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Raul Saldivar-Murillo v. Brian A. Bledsoe

January 19, 2012


The opinion of the court was delivered by: (Chief Judge Kane)


I. Background

Raul Saldivar-Murillo, currently an inmate at the United States Penitentiary at Allenwood, Pennsylvania, filed this petition for writ of habeas corpus pursuant to 28 U.S.C. § 2241 on May 11, 2011. (Doc. No. 1.) In the petition he seeks credit against his federal sentence for the time he spent in federal prison under a writ of habeas corpus ad prosequendum, from April 7, 2006 through September 19, 2006. Following service of the petition and the filing of a response thereto, the court dismissed the petition without prejudice on June 10, 2011, due to Saldivar-Murillo's failure to exhaust the Federal Bureau of Prisons' ("BOP") administrative review process. (Doc. No. 9.) As of the time the response to the petition was filed, the record revealed that Saldivar-Murillo had filed four (4) requests for administrative remedies while incarcerated in the BOP, and that two (2) of these requests addressed the issue of his sentence calculation. On April 21, 2011, Saldivar-Murillo filed REM ID 636131-F1 concerning his request for "missing jail credit/should have release." This remedy was denied on April 27, 2011. On May 11, 2011, Saldivar-Murillo filed the instant petition for writ of habeas corpus. On May 16, 2011, he filed an appeal from the warden's denial (REM ID 636131-R1) at the Regional Office level. The response to this appeal was not due until June 15, 2011.

Based upon the foregoing, Respondent sought the dismissal of the petition because Saldivar-Murillo had failed to fully exhaust available avenues through the administrative review process prior to filing his action. Although Section 2241 does not contain a statutory exhaustion requirement, the United States Court of Appeals for the Third Circuit has consistently required an inmate to exhaust his administrative remedies pursuant to 28 C.F.R. § 542.10 et seq. prior to petitioning for a writ of habeas corpus. Moscato v. Fed. Bureau of Prisons, 98 F.3d 757, 760 (3d Cir. 1996)(citing Bradshaw v. Carlson, 682 F.2d 1050, 1052 (3d Cir. 1981)(per curiam)); Callwood v. Enos, 230 F.3d 627, 634 (3d Cir. 2000). The BOP records revealed that SaldivarMurillo was currently in the process of exhausting his claim. He did file an administrative remedy with the Warden raising the issue in the instant habeas petition that was subsequently rejected. However, prior to completing the exhaustion process, he filed the instant habeas petition in this Court. Thereafter, he did pursue an appeal of his administrative remedy to the Regional level, and at the time of the filing of the response to his petition, was awaiting a response that was not even due until June 15, 2011. Based on the foregoing, the Court dismissed the instant petition on the basis that Saldivar-Murillo had failed to exhaust administrative remedies prior to the initiation of this action. The Court further found that any claim by Saldivar-Murillo that exhaustion was futile in this case was clearly without merit in that he currently was involved in the exhaustion process, and awaiting a response from the Regional level. Thereafter, he must then appeal to the Central Office before the required exhaustion could be considered to be complete.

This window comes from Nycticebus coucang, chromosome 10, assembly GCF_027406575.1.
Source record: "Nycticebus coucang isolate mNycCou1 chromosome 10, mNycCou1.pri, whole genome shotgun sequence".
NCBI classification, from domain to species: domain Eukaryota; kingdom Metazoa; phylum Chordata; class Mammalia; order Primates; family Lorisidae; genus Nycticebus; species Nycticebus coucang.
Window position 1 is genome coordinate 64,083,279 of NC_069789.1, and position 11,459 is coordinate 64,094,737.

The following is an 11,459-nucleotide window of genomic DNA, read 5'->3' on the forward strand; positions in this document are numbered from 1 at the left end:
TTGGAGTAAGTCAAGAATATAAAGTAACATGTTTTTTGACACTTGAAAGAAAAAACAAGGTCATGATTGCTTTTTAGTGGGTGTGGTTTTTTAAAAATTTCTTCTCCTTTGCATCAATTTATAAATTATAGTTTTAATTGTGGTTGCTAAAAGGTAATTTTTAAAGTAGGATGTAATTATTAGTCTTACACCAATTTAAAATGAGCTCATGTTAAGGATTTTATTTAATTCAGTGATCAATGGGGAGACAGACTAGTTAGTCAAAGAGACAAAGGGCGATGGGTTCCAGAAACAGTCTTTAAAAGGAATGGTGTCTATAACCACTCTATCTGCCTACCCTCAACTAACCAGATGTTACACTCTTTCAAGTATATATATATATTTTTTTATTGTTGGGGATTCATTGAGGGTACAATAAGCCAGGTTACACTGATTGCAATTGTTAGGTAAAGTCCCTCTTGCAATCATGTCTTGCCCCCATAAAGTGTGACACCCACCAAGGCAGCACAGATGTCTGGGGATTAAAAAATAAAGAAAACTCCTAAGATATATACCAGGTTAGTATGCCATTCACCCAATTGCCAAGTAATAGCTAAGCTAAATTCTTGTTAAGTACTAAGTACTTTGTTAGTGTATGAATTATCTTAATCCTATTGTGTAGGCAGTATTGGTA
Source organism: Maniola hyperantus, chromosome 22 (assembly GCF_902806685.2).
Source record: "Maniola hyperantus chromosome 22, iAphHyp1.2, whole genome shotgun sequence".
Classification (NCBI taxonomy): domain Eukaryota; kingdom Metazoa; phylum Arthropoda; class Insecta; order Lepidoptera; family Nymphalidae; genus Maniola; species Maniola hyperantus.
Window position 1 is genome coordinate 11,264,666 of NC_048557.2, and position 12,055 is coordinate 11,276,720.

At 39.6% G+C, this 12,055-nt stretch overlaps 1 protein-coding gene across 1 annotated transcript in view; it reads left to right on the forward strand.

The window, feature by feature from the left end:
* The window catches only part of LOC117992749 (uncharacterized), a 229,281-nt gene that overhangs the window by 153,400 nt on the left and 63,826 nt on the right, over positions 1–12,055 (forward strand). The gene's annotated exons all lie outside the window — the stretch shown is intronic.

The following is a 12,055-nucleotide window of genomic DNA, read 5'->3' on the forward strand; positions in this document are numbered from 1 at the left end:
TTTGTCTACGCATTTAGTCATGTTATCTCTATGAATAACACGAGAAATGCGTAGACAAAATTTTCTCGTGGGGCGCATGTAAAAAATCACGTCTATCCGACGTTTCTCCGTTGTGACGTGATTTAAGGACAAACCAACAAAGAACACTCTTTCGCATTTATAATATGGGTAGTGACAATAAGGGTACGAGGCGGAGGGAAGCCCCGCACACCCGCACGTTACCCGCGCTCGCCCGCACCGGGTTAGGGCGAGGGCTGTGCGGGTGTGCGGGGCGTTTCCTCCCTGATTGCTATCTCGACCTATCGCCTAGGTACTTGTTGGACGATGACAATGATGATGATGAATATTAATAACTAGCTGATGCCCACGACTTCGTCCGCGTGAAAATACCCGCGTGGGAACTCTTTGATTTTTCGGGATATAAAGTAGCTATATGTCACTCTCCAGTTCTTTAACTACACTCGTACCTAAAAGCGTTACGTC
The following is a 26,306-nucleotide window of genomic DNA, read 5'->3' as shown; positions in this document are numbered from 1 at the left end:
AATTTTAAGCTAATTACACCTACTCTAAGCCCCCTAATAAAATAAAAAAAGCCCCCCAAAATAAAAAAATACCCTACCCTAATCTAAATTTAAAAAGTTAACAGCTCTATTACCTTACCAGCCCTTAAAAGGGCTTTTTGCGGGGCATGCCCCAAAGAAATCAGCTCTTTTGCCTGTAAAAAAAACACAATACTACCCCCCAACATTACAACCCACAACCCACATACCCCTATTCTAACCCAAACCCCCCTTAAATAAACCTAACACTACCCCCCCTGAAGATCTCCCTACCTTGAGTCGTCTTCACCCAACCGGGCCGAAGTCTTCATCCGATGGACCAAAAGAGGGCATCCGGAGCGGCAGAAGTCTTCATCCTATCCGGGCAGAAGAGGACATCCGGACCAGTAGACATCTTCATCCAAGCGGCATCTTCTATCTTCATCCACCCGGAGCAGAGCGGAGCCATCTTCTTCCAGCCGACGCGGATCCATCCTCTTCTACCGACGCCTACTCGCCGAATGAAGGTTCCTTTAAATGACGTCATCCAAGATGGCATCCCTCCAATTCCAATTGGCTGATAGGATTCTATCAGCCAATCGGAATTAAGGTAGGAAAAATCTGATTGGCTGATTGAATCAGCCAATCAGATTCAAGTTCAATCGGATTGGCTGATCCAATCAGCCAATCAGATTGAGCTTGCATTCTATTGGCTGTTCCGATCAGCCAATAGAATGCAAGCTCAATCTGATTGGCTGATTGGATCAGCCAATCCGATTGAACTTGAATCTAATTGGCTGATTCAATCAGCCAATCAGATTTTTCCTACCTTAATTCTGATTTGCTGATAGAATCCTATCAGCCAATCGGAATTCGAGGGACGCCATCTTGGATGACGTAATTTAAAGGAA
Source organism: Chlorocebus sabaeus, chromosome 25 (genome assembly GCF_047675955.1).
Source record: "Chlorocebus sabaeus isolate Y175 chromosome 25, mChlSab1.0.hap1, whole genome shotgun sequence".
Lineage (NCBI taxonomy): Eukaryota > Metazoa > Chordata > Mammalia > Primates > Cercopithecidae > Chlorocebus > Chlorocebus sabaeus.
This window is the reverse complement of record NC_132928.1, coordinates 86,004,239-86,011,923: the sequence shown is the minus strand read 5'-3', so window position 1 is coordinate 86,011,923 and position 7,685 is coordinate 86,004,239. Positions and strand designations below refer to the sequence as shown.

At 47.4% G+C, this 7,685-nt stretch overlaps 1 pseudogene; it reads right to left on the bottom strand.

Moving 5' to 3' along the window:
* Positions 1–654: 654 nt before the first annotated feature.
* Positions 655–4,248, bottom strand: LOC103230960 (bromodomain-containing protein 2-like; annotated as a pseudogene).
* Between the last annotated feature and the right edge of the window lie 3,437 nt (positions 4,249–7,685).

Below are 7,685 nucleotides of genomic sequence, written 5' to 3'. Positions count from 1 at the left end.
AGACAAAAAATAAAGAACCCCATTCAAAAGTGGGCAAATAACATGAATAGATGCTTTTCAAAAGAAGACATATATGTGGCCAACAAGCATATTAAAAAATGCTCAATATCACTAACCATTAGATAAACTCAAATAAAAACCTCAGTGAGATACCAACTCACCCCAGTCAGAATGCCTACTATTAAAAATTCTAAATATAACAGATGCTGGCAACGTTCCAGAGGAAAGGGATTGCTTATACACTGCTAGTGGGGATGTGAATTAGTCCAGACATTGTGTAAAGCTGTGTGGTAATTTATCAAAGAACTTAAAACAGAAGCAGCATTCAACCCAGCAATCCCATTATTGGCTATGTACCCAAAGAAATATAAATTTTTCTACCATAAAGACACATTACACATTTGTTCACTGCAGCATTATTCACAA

Presently pending is Salvidar-Murillo's motion seeking reconsideration of the Court's dismissal of his petition. (Doc. No. 12.) In the motion he admits that he did file a BP-8 and a BP-9, which were both denied. He goes on to state that his BP-10 (appeal to the Central Office) was "close granted" on June 4, 2011, but that he has not yet been released. For the reasons that follow, his motion for reconsideration will be denied.

II. Discussion

In the Court's Memorandum of June 10, 2011, the relevant legal precedent pertaining to the exhaustion requirement was thoroughly set forth and, as such, will not be repeated herein. In fact, Salvidar-Murillo does not challenge the fact that he is required to exhaust his claim prior to bringing it in this Court. Rather, he clearly admits that he was in the midst of utilizing the process at the time he filed his petition. It is evident that a response to his BP-9 was not even due by the BOP at the time the response to the pending petition was filed. The BP-9 was denied following the filing of the response. It is also evident that Saldivar-Murillo thereafter did file a BP-10 with the Central Office which clearly appears to have occurred after the dismissal of the instant petition. There is no question that the petition was unexhausted at the time it was filed, and that the Central Office did not render a decision on his appeal until after the petition was dismissed. (Doc. No. 12 at ¶ 8.) Although Saldivar-Murillo now appears to argue that his petition should be reinstated because the Central Office granted him relief, but has not yet released him, this issue must be pursued in a new habeas corpus petition. For these reasons, the pending motion for reconsideration will be denied. An appropriate order follows.


RAUL SALDIVAR-MURILLO, Petitioner, v. : BRIAN A. BLEDSOE, Respondent

CIVIL NO. 1:CV-11-0892

: (Chief Judge Kane)

ORDER AND NOW, this 19th day of January, 2012, upon consideration of Petitioner's motion for reconsideration (Doc. No. 12), it is hereby ORDERED that the motion is denied.

YVETTE KANE, Chief Judge Middle District of ...

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